By Taryn Ozorio
Kate Forsyth is the author of almost twenty books for both adults and children, including her best-selling fantasy series Rhiannon’s Ride and The Witches of Eileanan. Her books have been published in Australia, the US and Canada, the UK, Germany and Russia. Kate has also published several other titles, including The Starthorn Tree, Full Fathom Five (under her maiden name Kate Humphrey), and Radiance, a collection of poetry.
Several of Kateâ€™s books have been short-listed for the Aurealis Award for Australian Fantasy, and The Starthorn Tree was shortlisted for the WA Children’s Choice Awards and the One Book One Brisbane campaign. In addition, The Witches of Eileanan was named as one of the Best First Novels of 1998 by Locus. Kate has also worked as a freelance journalist for Vogue, Black + White, The Sydney Morning Herald, The Age, Mode, and Sunday Life. She has a BA in Literature from Macquarie University and an MA in Writing from UWS.
Q> How did you first get published?
I spent my 20s labouring over a serious, literary, magic realism novel which had been rejected numerous times – once it was long-listed for the Vogel Award but didn’t make the final cut – another time, it was accepted by a publisher, only to handed back some months later. Eventually I decided to do a MA in Writing at the University of Western Sydney, and used this novel as my thesis (it was published some years later as Full Fathom Five under the name Kate Humphrey).
For my MA, I had to study a lot of post-modernist, post-structuralist theory, which I found hideously boring and quite alienating. At the end of my second semester, instead of studying for my exams, as I should have, I read Tad Williamsâ€™s fantasy series and just loved it. One night I stayed up to 3am to finish it, the first time a book had kept me awake in years. My husband – a little annoyed that I hadn’t done anything but read this big, fat fantasy series for days – said ‘if you’re enjoying it so much, why don’t you write one?’ It was like a flash of lightning in my brain. I had always loved fantasy as a child, but had not read it in years and years, thanks to the serious stuff of studying and working. So I decided to use my long summer holiday to play around with an idea I’d had for years – based on a dream I had when I was sixteen. I sat down, began to write, the words and ideas tumbled out – soon I realised I had a novel, not a short story – then I thought it would be an excellent trilogy.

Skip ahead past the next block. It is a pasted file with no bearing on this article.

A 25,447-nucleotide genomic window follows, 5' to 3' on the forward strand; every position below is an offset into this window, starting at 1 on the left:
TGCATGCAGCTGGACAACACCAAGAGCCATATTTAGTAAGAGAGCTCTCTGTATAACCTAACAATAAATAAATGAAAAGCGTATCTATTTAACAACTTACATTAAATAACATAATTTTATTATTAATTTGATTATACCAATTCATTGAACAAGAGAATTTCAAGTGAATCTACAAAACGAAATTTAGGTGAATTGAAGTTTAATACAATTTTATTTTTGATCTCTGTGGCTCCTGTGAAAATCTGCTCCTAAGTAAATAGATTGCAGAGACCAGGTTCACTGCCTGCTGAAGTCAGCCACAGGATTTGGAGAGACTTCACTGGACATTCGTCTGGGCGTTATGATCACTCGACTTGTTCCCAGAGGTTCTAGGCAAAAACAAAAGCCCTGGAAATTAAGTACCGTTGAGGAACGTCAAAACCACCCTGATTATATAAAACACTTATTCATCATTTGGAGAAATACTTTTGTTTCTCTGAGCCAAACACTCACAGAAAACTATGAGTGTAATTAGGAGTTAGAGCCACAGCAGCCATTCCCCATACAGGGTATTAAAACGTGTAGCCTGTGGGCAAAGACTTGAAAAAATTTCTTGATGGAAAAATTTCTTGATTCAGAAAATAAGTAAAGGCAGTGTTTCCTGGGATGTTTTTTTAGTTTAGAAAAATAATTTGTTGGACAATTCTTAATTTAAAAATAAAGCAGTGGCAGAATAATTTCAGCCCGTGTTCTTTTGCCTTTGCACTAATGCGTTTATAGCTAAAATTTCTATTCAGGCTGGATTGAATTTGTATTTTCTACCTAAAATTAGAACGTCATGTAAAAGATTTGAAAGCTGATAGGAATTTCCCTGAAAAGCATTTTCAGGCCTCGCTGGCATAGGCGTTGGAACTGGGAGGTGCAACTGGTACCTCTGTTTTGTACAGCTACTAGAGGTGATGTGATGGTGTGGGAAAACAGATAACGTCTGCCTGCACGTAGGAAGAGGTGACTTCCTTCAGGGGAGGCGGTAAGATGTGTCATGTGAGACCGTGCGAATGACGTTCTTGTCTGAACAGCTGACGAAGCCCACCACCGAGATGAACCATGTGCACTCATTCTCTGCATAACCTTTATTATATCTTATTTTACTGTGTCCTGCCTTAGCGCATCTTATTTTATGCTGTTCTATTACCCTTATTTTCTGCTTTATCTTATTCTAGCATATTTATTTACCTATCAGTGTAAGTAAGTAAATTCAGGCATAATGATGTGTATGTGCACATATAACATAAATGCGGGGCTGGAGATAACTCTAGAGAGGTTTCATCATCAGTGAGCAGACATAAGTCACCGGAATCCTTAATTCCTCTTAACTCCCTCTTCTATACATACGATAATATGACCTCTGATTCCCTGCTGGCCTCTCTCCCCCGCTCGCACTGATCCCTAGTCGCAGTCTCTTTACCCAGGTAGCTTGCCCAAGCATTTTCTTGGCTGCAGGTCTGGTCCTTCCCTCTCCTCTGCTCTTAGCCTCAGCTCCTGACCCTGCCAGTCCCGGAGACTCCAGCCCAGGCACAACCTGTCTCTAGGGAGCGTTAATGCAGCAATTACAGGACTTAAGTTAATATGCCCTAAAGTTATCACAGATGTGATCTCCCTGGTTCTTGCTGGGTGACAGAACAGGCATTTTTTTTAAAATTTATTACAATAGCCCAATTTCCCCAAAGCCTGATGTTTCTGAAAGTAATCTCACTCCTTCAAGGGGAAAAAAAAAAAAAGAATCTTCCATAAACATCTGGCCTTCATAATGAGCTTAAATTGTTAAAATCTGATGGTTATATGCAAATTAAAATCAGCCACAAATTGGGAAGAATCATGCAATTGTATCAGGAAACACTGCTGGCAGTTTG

By the end of my summer holidays, I’d written about 50,000 words – I sent off a few sample chapters to Gaby Naher at Hickson Associates. She came back the next day, saying â€˜loved it, when can you get me a complete manuscript?â€™ I wrote madly for the next few months (ignoring my study and work commitments). I finished the first draft, she put it up for auction, and I signed with Random House by the end of the month. This made me particularly happy, since it was three days before my 30th birthday, thus fulfilling one of those arbitrary deadlines we set ourselves when we are young and naÃ¯ve!
Q> How did you find Rosemary Canter and why did you choose PFD Agency?
My Australian agent, Tara Wynne at Curtis Brown, knew Rosemary well from the time when Tara had worked in London. She knew my new children’s series, The Gypsy Crown, was going to be a big one so she wanted a really good London agent to sell it for me over there. She sent it to Rosemary first, and if Rosemary hadn’t wanted to represent me, Tara would have kept on trying other UK agents. But luckily Rosemary loved the book too and she very quickly sold it to Scholastic which was just fantastic.
Q> What’s it like working with an agent in the UK?
Rosemary has been wonderful. She knew straight away what the UK publishers would want, and asked me if I was willing to adjust my vision of the book to suit that market. Luckily, I had always thought it possible that The Gypsy Crown could be published as one large book (rather than six small ones, as it is being published in Australia). So I was able to adapt my project to suit the different market, and Rosemary sold it very quickly. If I had not had her to advise me, I probably would not have been able to sell the series in the UK – but her experience and insight into the needs and wants of the UK publishers made all the difference.